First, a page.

If you like the interesting designs from TGK, and every piece is unique, do contact Audrey for an appointment to check out these whimsy cheongsams. Most of the dresses are slightly more than S$200, and they run a little larger than usual . If you want a custom made piece, it will be at least S$250 depending on fabrics.

A new brand I like to introduce here is Qiqing Qipao. I chanced upon this label on FB a few days ago, and was intrigued by the cheongsam designs. Many available in the market usually come in bright floral prints with embroidered buttons; but for those from Qiqing, they have a clean cut and contemporary look. These are very suited for the professionals.

I approached the designer, Josephine Ho, to ask if I could feature some of the dresses on my blog and she was very accommodating and even sent over pictures for me.

The dress  below with simple print and a V-shaped back, is known fittingly as “Backview”, and retailed at S$288.

The range below, Linear Twist, is retailed for S$329. Check out the scalloped collar.

Qiqing offers tops as well, like these which are inspired by the Vietnamese ao yai. They go for S$179, and if you want it with floral prints (available for the CNY occasion), it is S$219.

Josephine has a showroom at 780 Upper Serangoon Road. If you are interested to go for a fitting, do contact her for an appointment.

Next, we have Mama & Misse, another brand which I haven’t been featuring for quite some time. M&M’s cheongsams are unique as well, but they are mostly in the traditional cut and go for more than S$300. For those with UOB credit cards, there is a 10% discount during this CNY period.

And how could I not include Blum in this post. It turns out I was wrong to think that the label is not launching many cheongsams this time. It’s just that they are launching it a little later than most other brands. Expect to pay in the range of S$350 for the dresses.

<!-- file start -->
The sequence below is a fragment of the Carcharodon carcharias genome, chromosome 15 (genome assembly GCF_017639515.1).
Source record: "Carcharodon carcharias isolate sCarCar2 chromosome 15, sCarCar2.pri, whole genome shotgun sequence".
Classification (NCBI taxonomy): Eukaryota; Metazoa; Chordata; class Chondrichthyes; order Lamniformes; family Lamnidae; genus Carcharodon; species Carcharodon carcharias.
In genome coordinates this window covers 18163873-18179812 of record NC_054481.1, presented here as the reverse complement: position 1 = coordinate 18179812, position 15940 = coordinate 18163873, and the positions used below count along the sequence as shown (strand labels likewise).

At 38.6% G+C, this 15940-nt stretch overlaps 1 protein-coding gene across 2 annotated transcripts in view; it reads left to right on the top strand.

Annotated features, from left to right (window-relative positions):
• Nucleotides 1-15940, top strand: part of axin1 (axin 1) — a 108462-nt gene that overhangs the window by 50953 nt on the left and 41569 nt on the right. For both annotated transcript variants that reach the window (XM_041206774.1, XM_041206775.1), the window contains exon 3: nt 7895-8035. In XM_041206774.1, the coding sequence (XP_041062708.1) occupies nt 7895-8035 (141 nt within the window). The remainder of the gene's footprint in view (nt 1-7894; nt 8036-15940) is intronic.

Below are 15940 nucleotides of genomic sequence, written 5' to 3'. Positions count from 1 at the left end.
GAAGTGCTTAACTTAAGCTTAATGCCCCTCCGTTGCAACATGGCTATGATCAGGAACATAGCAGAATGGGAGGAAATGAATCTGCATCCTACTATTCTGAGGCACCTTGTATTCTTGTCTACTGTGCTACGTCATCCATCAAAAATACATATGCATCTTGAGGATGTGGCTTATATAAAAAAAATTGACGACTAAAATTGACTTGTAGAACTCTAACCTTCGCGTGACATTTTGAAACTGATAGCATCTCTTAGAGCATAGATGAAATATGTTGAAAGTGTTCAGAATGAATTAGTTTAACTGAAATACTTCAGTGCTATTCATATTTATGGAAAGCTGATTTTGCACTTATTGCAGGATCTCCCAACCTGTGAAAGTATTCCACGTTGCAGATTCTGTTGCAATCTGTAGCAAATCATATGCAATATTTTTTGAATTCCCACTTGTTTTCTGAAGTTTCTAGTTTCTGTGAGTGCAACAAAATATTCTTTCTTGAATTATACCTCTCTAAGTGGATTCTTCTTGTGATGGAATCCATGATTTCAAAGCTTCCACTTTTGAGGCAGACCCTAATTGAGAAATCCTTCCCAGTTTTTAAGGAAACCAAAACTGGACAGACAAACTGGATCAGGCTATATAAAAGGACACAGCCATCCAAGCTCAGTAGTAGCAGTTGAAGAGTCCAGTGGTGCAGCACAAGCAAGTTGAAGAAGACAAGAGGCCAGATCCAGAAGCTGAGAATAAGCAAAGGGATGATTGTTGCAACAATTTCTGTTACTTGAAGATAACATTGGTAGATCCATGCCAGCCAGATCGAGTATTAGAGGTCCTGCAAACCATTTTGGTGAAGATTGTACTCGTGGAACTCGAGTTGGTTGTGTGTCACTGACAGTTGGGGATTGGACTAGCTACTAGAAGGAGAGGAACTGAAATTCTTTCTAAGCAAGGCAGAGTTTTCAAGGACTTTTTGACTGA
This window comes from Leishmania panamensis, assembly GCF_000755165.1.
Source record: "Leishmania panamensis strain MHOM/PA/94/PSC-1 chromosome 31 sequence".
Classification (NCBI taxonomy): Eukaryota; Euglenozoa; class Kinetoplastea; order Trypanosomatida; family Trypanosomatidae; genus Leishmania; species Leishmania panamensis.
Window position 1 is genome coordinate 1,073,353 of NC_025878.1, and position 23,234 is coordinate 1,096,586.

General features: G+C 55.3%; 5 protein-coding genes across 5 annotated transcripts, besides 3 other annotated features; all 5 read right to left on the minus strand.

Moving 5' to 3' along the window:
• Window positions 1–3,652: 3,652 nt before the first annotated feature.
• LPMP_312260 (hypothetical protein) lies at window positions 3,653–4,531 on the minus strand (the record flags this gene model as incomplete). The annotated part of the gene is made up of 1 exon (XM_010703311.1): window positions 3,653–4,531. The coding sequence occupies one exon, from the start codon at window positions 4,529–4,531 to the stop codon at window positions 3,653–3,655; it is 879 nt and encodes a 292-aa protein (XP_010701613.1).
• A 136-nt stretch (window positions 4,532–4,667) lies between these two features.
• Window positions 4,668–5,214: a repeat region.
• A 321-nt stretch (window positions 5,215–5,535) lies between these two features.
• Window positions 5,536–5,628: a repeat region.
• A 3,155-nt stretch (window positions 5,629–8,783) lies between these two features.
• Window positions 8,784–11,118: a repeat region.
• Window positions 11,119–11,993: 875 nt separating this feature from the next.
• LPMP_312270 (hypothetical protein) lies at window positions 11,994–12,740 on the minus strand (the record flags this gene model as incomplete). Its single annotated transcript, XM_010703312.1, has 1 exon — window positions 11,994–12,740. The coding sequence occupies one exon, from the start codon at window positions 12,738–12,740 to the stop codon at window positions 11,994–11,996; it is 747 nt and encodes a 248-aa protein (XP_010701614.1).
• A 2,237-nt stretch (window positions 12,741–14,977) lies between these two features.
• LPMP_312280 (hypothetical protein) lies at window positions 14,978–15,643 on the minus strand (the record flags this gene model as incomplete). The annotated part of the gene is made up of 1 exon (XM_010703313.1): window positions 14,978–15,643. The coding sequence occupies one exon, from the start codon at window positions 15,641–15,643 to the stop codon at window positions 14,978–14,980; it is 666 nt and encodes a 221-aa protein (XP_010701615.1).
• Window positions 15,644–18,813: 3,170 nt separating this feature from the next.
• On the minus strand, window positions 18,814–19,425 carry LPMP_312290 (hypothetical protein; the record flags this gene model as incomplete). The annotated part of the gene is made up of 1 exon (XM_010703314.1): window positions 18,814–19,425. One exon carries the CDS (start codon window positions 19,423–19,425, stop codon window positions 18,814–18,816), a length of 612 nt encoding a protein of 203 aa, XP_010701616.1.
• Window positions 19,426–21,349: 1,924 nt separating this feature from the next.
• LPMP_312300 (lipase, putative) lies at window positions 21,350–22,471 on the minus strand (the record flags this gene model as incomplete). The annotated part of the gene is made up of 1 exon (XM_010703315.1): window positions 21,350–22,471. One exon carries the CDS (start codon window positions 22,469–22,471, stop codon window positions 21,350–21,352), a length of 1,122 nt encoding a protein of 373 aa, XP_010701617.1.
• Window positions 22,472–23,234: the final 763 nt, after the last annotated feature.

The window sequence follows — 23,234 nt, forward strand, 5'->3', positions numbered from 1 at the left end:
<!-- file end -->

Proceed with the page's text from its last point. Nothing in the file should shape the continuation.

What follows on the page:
Finally, we have Hana where you can get a cheongsam that makes you look like a million dollar, at a price of more than S$1,600. With such elaborate embroidery, I must say it is worth it. I mean, seriously, look at this dress!

With so many different designs available, shoppers are really spoilt for choice. So do check out and get yourself a cheongsam and shine during this VD or Chinese New Year!

Check out the cheongsams from Monica Quen (updated)

(Note. Monica Quen has kindly provided me with photo shoot of the dresses for a better view, and so I have replaced a couple of those I took and included a few more.)

I was in Penang last week, and I took the opportunity to visit Monica Quen boutique to see the cheongsams for myself. I first heard of her from a colleague who wore her dresses during CNY last year. She told me she bought them from the shop at the Eastern & Oriental hotel in Penang. I then went online to do some research, and found out Monica is a Malaysian fashion designer who focuses on oriental wear. Her stores are available in Kuala Lumpur and Penang.

I don’t have any plan to visit KL, and was wondering when I would even go to Penang, even though my husband has relatives there. It turns out we made the visit before this CNY.

There are 3 boutiques in Penang. To maximize my time spent, I contacted Monica to ask which shop would have the full collection, and she suggested I visit the one at Straits Quay (Add: Lot No. 3A-G-29, Block A, G Floor, Straits Quay, Jalan Seri Tanjung Pinang, Tanjong Tokong, 10470 Penang, Malaysia). This is an upmarket mall by the Marina with apartments above shopping center.

When I communicated with Monica, I took the chance to introduce my blog to her and to request for permission to take photos. She very kindly obliged, and even suggested I visit the shop on the Friday when the designer would be present. Unfortunately, I would leave Penang by then and had to miss this opportunity.

The boutique is situated next to the mall entrance, which is a pretty good spot. It is fairly large and spacious, and tastefully furnished with an oriental interior, befitting of the clothes it sells.

Now, let’s check out the clothes; and I only focused on cheongsam dresses and tops. We have here a cheongsam muumuu in silk for those who prefer something comfy.

Personally I feel that a cheongsam should be fitting, though originally it was a loose dress. But never casual! Always proper! So I am not in favor that cheongsam should go casual. So we have a couple of dresses here that adhere to my view of how it should look like: a couple of pink dresses in jacquard woven cotton blend with elastane (MYR229.90) and a pretty turquoise one in stretchy cotton with geometric print (MYR169.90).

Next, we have a series of cheongsams in light fabric: the first one is a loose fit dress with blue chinoiserie print in chiffon (MYR269.90); while the other two are figure-hugging dresses (called the “netting” range by the boutique). I understand the latters are very popular because they adhere to any body shapes. They are going for MYR229.90.